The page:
Not many days go by without some media reference to problems in the “health system”. The term is in quotes because reference to health in this context is a misnomer. According to the World Health Organisation, health is a state of complete physical, mental and social well-being. There would appear to be little justification for claiming that there are major problems with “health” when the Australian Institute of Health and Welfare (AIHW) recently reported that: “…Australians enjoy good health, and that the underlying health trends are broadly in step with health improvements occurring in other developed countries”.
If Australia enjoys good health, why does the AIHW also report that throughout Australia, public and private hospital admissions continue to increase? It is amazing that there appears to be little analysis of, or debate around, this question, although theories abound. This knowledge vacuum hinders finding solutions to the problem. Meanwhile the stresses and strains are being placed on a resource-limited infrastructure. Where there is strain, tensions and conflict are likely accompaniments with scapegoats sought to blame for the situation.
May I suggest that the scapegoat should be the person who discovered that there was a return for providing remedies and treatments for afflictions? That person, born aeons ago, unknowingly began a multibillion-dollar industry that focuses on treating illness. It is an industry that has thrived well in the market economy but there is a limit to how far supply can meet demand and a limit to the cost the community is prepared to bear.
It is interesting to speculate on how different the situation would be today if our antediluvian entrepreneur had found that there could be profit made from selling the ingredients of health. But what are these ingredients? There has been, until recently, a lack of scientific basis to a theory of what determines health and this again is probably because, over the centuries, the illness paradigm has dominated the research agenda.
Many of the changes in thinking about health and its determinants had their roots in Canada, notably in three key documents: A New Perspective on the Health of Canadians, the Ottawa Charter on Health Promotion, and Achieving Health for All: A Framework for Health Promotion.
In 1974, A New Perspective on the Health of Canadians (The Lalonde Report), identified key factors that were considered to determine health status: lifestyle, environment, human biology and health services. This provided a comparatively simple platform from which to orchestrate strategies to promote health. With limited influence over biology, all that was required was to implement environment health policies, provide health services and encourage people to adopt a healthy lifestyle. Unfortunately this has proven to be somewhat simplistic – especially the latter. In 1986, Achieving Health for All noted that disadvantaged groups have significantly poorer health than average Canadians and that more attention needed to be paid to preventing ill health, enhancing people's capacity to cope, and creating conditions and surroundings conducive to health. In 1986, the Ottawa Charter for Health Promotion identified the prerequisites for health as “peace, shelter, education, food, income, a stable ecosystem, sustainable resources, social justice and equity”.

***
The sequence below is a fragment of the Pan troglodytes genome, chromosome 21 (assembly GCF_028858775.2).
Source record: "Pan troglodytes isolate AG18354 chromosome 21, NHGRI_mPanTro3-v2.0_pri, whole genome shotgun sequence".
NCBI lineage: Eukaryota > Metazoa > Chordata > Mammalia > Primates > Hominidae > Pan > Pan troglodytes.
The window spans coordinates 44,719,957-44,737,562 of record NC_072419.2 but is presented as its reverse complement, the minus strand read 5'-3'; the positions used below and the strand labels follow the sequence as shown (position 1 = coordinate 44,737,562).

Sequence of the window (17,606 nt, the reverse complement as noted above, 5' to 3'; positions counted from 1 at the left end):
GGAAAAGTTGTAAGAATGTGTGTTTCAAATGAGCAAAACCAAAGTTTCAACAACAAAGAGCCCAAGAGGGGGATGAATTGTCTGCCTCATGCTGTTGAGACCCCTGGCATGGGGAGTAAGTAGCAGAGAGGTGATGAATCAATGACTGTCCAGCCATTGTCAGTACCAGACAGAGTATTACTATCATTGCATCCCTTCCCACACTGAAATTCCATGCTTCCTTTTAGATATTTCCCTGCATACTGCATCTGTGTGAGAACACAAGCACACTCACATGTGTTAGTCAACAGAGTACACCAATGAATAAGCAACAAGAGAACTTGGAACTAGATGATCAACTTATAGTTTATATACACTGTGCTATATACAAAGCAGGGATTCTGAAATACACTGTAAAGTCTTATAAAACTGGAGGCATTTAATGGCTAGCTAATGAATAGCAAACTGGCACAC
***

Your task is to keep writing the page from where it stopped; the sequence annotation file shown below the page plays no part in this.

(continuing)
There was a growing recognition in Canada that living and working conditions, were critically important in influencing population health status and that the contribution of health [or illness] services to health is limited and was therefore subject to criticism. For example, Dr Manuel Carballo of the World Health Organisation said in 1987:
the health systems of most developed regions have become highly bureaucratised, over structured, regimented and unable to respond to their population’s needs; they are basically medical, curative care systems, creating dependency, unable to stimulate social autonomy or empowerment and are, in nearly all cases, becoming financially deficient ... health plans are developed in an ivory tower by elites who often do not understand the people they are working with, and in many cases do not even know them ... we must try to move towards [a health system] in which we all participate in defining needs and expectations, imposing guidance on the health care system at a political level.
It would be tempting to argue that the current demand on hospital services is a legacy of a previous lack of investment in prevention and promotion interventions - especially when the relative allocation to this field of endeavour is minimal compared with the treatment sector as shown in the Pie Chart below, which is based on figures in the recent past.
It might also be claimed that a greater focus on the prevention of disease in the past would have alleviated the current situation. But “disease prevention” has been defined as:
... essentially an activity in the medical field dealing with individuals of particularly defined groups at risk. It aims to conserve health. It does not represent the positive vision of health moves ahead, but is concerned with maintaining the status quo.